GuidelinesHow the Courage to Serve Act Can Help You Obtain a US...

How the Courage to Serve Act Can Help You Obtain a US Green Card: A Complete Guide

The Courage to Serve Act is a new bipartisan bill introduced in the US Congress in February 2024 that aims to provide an expedited path to US citizenship for qualified and vetted migrants who serve in the US military. This comprehensive guide will cover the key aspects of using the Courage to Serve Act to get a green card, including:

Eligibility Criteria

To be eligible under the Courage to Serve Act, migrants must:

  • Successfully complete background checks by both USCIS and FBI
  • Be admissible to the United States
  • Meet all other requirements for enlistment in the US Armed Forces

The bill would allow a limited number of qualified migrants meeting these criteria to receive expedited processing of their citizenship applications in exchange for military service.


Key benefits of the Courage to Serve Act include:

  • Expedited path to citizenship: Migrants who serve for 3 years, 1 year in an active duty zone, or 30 days in a combat zone can apply for expedited citizenship within 180 days of enlistment. This is much faster than the typical 5+ year process.
  • Opportunity to serve: For migrants who wish to serve, the Act provides a path to give back while also gaining citizenship. Military service is an honorable way to contribute.
  • Address critical recruitment needs: With the military facing recruiting shortfalls exceeding 40,000 in 2023, the Act helps fill vacant positions with motivated candidates.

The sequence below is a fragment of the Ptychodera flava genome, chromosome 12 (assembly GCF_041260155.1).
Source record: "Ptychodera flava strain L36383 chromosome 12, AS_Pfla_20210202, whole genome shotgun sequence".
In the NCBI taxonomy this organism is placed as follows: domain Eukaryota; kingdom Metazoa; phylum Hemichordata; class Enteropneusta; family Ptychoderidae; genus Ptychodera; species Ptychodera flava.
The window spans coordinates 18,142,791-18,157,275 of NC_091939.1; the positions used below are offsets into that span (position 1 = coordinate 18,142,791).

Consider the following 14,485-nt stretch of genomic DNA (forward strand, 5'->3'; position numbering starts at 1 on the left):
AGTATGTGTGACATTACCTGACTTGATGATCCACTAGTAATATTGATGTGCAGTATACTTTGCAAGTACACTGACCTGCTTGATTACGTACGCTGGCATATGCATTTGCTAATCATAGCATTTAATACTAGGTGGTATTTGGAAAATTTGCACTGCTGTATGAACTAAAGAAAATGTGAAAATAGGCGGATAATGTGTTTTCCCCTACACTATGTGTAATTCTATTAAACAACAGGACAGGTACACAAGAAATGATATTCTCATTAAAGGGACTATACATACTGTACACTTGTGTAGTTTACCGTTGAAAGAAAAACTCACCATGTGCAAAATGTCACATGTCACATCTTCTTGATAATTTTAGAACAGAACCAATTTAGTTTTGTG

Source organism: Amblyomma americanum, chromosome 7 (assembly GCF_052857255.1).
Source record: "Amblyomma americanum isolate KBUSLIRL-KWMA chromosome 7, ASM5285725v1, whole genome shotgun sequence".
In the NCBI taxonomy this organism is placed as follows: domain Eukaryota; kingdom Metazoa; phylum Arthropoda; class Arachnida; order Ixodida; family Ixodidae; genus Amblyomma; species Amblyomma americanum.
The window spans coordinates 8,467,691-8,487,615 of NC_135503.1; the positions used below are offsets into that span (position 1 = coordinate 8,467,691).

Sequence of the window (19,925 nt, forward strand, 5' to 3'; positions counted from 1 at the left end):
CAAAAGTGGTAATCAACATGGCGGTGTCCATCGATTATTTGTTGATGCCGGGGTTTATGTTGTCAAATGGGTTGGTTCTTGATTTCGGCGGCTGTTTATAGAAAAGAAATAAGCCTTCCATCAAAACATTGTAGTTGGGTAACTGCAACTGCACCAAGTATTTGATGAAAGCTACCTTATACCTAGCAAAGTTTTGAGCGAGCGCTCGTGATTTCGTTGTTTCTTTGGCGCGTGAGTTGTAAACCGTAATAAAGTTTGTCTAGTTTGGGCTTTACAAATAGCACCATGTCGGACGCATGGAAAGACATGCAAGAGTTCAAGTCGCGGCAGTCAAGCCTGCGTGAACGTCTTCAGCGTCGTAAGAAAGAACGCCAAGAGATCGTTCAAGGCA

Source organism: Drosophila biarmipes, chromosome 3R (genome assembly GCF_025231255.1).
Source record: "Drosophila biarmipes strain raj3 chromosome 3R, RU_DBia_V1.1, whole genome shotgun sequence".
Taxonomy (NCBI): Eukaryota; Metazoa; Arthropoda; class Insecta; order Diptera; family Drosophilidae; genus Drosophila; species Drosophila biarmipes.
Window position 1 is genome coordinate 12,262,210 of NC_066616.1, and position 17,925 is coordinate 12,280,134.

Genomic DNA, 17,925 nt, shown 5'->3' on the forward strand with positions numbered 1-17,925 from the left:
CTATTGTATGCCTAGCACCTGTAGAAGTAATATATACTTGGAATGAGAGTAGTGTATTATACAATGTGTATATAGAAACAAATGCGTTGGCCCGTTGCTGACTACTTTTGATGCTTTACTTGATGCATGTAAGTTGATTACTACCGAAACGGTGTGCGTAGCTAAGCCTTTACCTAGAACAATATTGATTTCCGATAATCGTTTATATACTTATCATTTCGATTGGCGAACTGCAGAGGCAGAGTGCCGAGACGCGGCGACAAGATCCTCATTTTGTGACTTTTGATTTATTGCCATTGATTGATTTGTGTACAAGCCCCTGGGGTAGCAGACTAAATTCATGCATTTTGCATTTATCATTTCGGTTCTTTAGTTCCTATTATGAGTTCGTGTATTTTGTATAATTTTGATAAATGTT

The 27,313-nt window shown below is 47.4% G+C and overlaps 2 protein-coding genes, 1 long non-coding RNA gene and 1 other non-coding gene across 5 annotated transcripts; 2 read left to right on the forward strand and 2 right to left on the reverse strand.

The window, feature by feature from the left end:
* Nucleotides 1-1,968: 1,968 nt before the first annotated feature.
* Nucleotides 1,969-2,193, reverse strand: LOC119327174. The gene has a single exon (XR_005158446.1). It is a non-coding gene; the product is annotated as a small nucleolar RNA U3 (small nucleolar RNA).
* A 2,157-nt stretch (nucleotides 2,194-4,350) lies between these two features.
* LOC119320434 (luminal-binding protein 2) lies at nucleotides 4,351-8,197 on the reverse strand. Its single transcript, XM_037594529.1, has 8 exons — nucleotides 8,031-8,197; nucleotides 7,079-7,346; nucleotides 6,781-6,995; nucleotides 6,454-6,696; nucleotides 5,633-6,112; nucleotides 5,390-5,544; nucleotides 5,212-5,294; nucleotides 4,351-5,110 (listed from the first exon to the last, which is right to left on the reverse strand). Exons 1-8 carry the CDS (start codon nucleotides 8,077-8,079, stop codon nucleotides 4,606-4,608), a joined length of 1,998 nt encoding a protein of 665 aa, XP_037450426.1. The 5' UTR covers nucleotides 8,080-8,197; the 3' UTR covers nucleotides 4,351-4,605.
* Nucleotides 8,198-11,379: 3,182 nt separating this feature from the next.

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Application Process

The application process under the Courage to Serve Act would involve:

  1. Establish eligibility: Determine if you meet all requirements related to background checks, admissibility, and qualifications for military service.
  2. Enlist in military: If eligible, enlist in one of the branches of the US military – Army, Navy, Air Force, Marines, Coast Guard, Space Force.
  3. Serve honorably: Serve for the designated period of either 3 years total, 1 year in an active duty zone, or 30 days in a combat zone. Maintain an honorable record.
  4. Apply for expedited citizenship: Once service requirements are met, apply for expedited citizenship within 180 days by submitting required forms and documents to USCIS.
  5. Get naturalized: After approval, attend a citizenship ceremony to complete the naturalization process.


Some potential drawbacks to consider include:

  • Military service: Serving in the military involves real risk and requires great commitment and sacrifice. It is not for everyone.
  • Background checks: The extensive background checks may disqualify certain applicants with issues in their past. Standards are strict.
  • Application costs: While serving, soldiers earn a modest income. USCIS application fees can present a financial burden for some families.


The Courage to Serve Act currently faces an uncertain outlook. While the bill has bipartisan Congressional support, it still needs broader approval to be enacted into law.